The plethora of natural disasters raises all sorts of complicated but expected issues – from discussions of the legitimacy of global warming to the adequacy (or lack thereof) of on the ground relief efforts. One would have thought that post-Katrina, we would be ready, willing and able to provide immediate relief to those in need of disaster relief...despite capacities, we have been stunningly slow in moving these new services into disaster areas. Instead of technology advancing the ball, it is as if we are moving our clocks backwards. Sure, in the absence of cell towers, creative workarounds have been enabled like ATT&T facilitating communications to/from the mainland for its customers.

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The Shutdown Will Harm the Health and Safety of Americans, even After it's Long Over

With the U.S. federal government shutdown now the longest in history, it's important to understand what a shutdown means for the health and safety of Americans. The good news is that in the short run, the consequences are relatively few. But, as a researcher who studies natural disaster planning, I believe that Americans should be worried about the federal government's long-term ability to ensure good public health and protect the public from disasters. As the shutdown drags on, it increasingly weakens the government's ability to protect Americans down the road, long after federal workers are allowed to go back to work. Many of these effects are largely invisible and may feel intangible because they don't currently affect specific individuals...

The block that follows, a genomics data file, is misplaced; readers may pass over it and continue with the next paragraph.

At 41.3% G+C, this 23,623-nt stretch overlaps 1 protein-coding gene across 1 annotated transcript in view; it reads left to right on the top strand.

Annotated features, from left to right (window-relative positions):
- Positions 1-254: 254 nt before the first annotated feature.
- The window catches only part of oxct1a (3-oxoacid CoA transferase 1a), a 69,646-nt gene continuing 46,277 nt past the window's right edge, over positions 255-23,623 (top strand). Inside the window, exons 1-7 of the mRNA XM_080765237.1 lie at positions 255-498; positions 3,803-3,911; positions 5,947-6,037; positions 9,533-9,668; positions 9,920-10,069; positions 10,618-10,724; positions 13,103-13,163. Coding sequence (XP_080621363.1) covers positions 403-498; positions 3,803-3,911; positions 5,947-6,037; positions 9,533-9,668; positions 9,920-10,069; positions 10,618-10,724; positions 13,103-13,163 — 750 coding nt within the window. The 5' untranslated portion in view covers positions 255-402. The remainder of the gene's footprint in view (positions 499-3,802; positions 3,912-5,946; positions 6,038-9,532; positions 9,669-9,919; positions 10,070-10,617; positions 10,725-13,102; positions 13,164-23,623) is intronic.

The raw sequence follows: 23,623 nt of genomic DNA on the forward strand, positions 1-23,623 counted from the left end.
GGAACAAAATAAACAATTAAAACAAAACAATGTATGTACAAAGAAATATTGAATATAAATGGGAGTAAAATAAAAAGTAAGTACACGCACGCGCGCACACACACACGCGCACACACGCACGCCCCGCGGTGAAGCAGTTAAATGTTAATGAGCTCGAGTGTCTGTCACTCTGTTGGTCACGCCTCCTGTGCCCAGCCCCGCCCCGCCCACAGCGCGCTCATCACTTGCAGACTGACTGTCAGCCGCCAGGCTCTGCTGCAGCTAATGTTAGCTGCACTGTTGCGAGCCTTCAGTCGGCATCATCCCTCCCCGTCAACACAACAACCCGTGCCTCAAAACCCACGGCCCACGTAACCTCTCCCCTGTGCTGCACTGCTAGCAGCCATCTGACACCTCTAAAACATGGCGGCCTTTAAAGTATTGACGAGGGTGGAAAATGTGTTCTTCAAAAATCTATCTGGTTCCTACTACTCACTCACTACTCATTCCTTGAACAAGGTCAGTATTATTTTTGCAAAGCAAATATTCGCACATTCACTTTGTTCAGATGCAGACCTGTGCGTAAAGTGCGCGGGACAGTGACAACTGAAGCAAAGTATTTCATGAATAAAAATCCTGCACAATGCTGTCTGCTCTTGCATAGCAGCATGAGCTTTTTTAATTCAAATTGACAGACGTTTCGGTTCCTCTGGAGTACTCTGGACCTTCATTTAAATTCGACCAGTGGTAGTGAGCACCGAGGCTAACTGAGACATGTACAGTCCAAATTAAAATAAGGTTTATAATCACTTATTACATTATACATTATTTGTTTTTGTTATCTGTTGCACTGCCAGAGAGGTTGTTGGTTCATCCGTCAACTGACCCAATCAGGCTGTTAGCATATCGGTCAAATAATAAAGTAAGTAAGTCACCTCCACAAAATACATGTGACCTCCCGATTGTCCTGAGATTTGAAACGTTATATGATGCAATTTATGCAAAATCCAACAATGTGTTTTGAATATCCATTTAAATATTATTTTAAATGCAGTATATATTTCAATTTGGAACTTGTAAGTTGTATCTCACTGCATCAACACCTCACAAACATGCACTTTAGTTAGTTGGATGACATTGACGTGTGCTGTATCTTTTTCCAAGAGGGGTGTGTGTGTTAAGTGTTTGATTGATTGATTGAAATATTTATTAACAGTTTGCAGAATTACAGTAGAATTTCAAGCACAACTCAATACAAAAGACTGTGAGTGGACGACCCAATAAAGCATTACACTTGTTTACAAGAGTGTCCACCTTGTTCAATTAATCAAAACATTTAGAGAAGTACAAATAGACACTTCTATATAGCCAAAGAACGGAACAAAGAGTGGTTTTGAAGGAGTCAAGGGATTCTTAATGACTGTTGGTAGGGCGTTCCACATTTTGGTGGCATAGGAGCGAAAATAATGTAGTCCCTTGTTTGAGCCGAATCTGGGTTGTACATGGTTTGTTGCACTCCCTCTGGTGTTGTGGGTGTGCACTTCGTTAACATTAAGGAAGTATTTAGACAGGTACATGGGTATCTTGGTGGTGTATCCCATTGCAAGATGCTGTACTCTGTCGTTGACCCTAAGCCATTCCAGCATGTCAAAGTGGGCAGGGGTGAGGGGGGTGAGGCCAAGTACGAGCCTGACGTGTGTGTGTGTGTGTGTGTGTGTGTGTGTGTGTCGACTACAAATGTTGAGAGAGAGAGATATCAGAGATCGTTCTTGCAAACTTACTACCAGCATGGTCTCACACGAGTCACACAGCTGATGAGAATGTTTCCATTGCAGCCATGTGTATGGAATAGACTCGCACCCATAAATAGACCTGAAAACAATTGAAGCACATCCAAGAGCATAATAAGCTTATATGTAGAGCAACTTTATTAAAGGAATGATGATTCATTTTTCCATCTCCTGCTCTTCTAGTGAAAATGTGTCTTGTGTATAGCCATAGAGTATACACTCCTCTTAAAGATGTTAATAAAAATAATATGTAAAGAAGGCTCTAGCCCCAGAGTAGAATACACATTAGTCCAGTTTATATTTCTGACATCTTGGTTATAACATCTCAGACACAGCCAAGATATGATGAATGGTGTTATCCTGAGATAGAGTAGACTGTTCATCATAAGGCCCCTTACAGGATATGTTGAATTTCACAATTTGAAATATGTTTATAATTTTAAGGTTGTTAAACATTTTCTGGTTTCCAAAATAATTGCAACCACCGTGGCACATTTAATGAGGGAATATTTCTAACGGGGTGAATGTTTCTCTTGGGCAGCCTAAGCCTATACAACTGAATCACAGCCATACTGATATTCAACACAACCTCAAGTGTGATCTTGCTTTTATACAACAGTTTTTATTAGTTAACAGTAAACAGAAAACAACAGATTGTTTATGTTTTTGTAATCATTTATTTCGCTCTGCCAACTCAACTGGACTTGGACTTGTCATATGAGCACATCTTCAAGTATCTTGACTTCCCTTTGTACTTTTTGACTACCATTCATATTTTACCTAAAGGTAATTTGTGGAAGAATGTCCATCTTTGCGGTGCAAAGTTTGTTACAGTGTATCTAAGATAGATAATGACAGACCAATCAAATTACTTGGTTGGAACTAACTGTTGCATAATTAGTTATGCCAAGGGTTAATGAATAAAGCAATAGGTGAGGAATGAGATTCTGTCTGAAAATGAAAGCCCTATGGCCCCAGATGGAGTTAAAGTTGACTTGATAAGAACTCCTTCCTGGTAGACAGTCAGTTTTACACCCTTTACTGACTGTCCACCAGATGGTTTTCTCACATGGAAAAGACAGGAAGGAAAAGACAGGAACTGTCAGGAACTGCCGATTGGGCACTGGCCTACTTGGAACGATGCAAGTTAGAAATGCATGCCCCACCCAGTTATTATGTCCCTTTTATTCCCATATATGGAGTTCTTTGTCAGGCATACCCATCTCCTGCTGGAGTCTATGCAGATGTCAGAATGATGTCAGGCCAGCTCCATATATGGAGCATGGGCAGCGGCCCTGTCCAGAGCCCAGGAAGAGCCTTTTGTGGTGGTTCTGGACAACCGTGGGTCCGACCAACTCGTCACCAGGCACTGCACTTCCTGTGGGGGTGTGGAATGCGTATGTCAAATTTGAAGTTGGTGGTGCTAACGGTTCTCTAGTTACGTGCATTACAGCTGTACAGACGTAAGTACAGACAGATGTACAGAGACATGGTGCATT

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Tracking Disease One Text at a Time

Belinda Luscombe | TIME.com | August 15, 2012

How cheap cell phones — and quick thumbs — are saving lives in Uganda

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Wireless Access for Health Project and Open Source HIS to Expand to All Tarlac Health Clinics in the Philippines

Press Release | Qualcomm Incorporated | May 23, 2012

Tarlac to Become the First Philippine Province to Use 3G Technology and a Modern [Open Source] Health Information System to Enable More Responsive Health Care for an Entire Province
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Zambian Minister Says Open Source DHIS2 Is Vital for Healthcare

Chali Mulenga | Zambia Daily Mail | June 5, 2015

[Zambia's] Deputy Minister of Health Chitalu Chilufya says district health information systems are critical for surveillance and planning in the provision healthcare services. Dr Chilufya said the health sector in collaboration with co-operating partners commenced the implementation of a web-based health facility data base called district health information system (DHIS2). He was speaking in Livingstone on Wednesday during the DHIS2 academy training conducted by Oslo University.